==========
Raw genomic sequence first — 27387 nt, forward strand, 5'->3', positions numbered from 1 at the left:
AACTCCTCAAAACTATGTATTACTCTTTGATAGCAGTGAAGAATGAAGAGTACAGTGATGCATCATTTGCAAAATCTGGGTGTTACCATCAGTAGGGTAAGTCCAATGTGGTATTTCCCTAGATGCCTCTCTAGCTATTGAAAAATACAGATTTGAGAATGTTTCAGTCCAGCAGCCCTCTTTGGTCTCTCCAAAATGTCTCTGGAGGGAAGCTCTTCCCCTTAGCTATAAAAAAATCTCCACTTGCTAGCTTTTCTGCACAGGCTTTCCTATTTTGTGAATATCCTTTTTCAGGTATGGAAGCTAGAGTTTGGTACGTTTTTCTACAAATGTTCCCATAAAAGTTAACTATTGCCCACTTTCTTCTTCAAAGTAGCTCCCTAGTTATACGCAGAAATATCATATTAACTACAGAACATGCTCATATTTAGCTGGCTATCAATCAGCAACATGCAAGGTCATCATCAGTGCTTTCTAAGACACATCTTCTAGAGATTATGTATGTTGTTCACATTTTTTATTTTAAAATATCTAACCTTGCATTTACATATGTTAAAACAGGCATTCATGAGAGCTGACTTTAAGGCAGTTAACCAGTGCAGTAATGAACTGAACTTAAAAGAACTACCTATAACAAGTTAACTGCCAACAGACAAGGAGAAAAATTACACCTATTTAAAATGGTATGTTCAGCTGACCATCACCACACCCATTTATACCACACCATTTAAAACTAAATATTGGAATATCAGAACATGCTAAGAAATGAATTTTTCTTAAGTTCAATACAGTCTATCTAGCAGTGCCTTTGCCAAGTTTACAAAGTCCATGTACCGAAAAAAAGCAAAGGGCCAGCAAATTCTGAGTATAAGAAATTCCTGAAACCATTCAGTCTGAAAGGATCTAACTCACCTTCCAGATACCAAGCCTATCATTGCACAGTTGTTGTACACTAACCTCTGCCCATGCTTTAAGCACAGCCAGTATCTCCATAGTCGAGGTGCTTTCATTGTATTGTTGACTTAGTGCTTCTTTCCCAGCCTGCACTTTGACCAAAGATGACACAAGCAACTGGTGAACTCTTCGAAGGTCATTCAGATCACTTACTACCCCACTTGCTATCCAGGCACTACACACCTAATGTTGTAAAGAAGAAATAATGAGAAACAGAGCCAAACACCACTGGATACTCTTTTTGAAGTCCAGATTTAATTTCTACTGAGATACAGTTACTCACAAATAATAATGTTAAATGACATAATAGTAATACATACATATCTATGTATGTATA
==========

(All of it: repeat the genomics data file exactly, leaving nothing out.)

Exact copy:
Raw genomic sequence first — 27387 nt, forward strand, 5'->3', positions numbered from 1 at the left:
AACTCCTCAAAACTATGTATTACTCTTTGATAGCAGTGAAGAATGAAGAGTACAGTGATGCATCATTTGCAAAATCTGGGTGTTACCATCAGTAGGGTAAGTCCAATGTGGTATTTCCCTAGATGCCTCTCTAGCTATTGAAAAATACAGATTTGAGAATGTTTCAGTCCAGCAGCCCTCTTTGGTCTCTCCAAAATGTCTCTGGAGGGAAGCTCTTCCCCTTAGCTATAAAAAAATCTCCACTTGCTAGCTTTTCTGCACAGGCTTTCCTATTTTGTGAATATCCTTTTTCAGGTATGGAAGCTAGAGTTTGGTACGTTTTTCTACAAATGTTCCCATAAAAGTTAACTATTGCCCACTTTCTTCTTCAAAGTAGCTCCCTAGTTATACGCAGAAATATCATATTAACTACAGAACATGCTCATATTTAGCTGGCTATCAATCAGCAACATGCAAGGTCATCATCAGTGCTTTCTAAGACACATCTTCTAGAGATTATGTATGTTGTTCACATTTTTTATTTTAAAATATCTAACCTTGCATTTACATATGTTAAAACAGGCATTCATGAGAGCTGACTTTAAGGCAGTTAACCAGTGCAGTAATGAACTGAACTTAAAAGAACTACCTATAACAAGTTAACTGCCAACAGACAAGGAGAAAAATTACACCTATTTAAAATGGTATGTTCAGCTGACCATCACCACACCCATTTATACCACACCATTTAAAACTAAATATTGGAATATCAGAACATGCTAAGAAATGAATTTTTCTTAAGTTCAATACAGTCTATCTAGCAGTGCCTTTGCCAAGTTTACAAAGTCCATGTACCGAAAAAAAGCAAAGGGCCAGCAAATTCTGAGTATAAGAAATTCCTGAAACCATTCAGTCTGAAAGGATCTAACTCACCTTCCAGATACCAAGCCTATCATTGCACAGTTGTTGTACACTAACCTCTGCCCATGCTTTAAGCACAGCCAGTATCTCCATAGTCGAGGTGCTTTCATTGTATTGTTGACTTAGTGCTTCTTTCCCAGCCTGCACTTTGACCAAAGATGACACAAGCAACTGGTGAACTCTTCGAAGGTCATTCAGATCACTTACTACCCCACTTGCTATCCAGGCACTACACACCTAATGTTGTAAAGAAGAAATAATGAGAAACAGAGCCAAACACCACTGGATACTCTTTTTGAAGTCCAGATTTAATTTCTACTGAGATACAGTTACTCACAAATAATAATGTTAAATGACATAATAGTAATACATACATATCTATGTATGTATA